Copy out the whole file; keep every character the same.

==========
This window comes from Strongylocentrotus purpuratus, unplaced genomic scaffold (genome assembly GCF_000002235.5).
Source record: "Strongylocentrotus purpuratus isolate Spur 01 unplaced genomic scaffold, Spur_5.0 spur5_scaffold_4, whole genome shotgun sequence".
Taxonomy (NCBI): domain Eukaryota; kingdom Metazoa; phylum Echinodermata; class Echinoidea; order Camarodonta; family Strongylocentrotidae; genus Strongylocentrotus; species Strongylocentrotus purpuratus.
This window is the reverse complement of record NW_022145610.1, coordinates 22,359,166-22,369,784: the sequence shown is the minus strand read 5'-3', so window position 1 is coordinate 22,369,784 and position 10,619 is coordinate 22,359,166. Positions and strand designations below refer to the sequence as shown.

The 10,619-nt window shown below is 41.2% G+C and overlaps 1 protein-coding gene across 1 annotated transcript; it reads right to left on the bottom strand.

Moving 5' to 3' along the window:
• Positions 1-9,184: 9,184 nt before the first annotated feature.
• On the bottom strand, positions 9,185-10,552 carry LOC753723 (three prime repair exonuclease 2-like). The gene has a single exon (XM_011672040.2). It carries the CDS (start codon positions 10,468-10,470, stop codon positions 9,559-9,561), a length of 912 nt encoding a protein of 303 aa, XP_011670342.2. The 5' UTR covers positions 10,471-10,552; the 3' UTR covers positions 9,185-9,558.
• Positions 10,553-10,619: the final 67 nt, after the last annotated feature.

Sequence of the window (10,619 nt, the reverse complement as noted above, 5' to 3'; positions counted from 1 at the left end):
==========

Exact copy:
This window comes from Strongylocentrotus purpuratus, unplaced genomic scaffold (genome assembly GCF_000002235.5).
Source record: "Strongylocentrotus purpuratus isolate Spur 01 unplaced genomic scaffold, Spur_5.0 spur5_scaffold_4, whole genome shotgun sequence".
Taxonomy (NCBI): domain Eukaryota; kingdom Metazoa; phylum Echinodermata; class Echinoidea; order Camarodonta; family Strongylocentrotidae; genus Strongylocentrotus; species Strongylocentrotus purpuratus.
This window is the reverse complement of record NW_022145610.1, coordinates 22,359,166-22,369,784: the sequence shown is the minus strand read 5'-3', so window position 1 is coordinate 22,369,784 and position 10,619 is coordinate 22,359,166. Positions and strand designations below refer to the sequence as shown.

The 10,619-nt window shown below is 41.2% G+C and overlaps 1 protein-coding gene across 1 annotated transcript; it reads right to left on the bottom strand.

Moving 5' to 3' along the window:
• Positions 1-9,184: 9,184 nt before the first annotated feature.
• On the bottom strand, positions 9,185-10,552 carry LOC753723 (three prime repair exonuclease 2-like). The gene has a single exon (XM_011672040.2). It carries the CDS (start codon positions 10,468-10,470, stop codon positions 9,559-9,561), a length of 912 nt encoding a protein of 303 aa, XP_011670342.2. The 5' UTR covers positions 10,471-10,552; the 3' UTR covers positions 9,185-9,558.
• Positions 10,553-10,619: the final 67 nt, after the last annotated feature.

Sequence of the window (10,619 nt, the reverse complement as noted above, 5' to 3'; positions counted from 1 at the left end):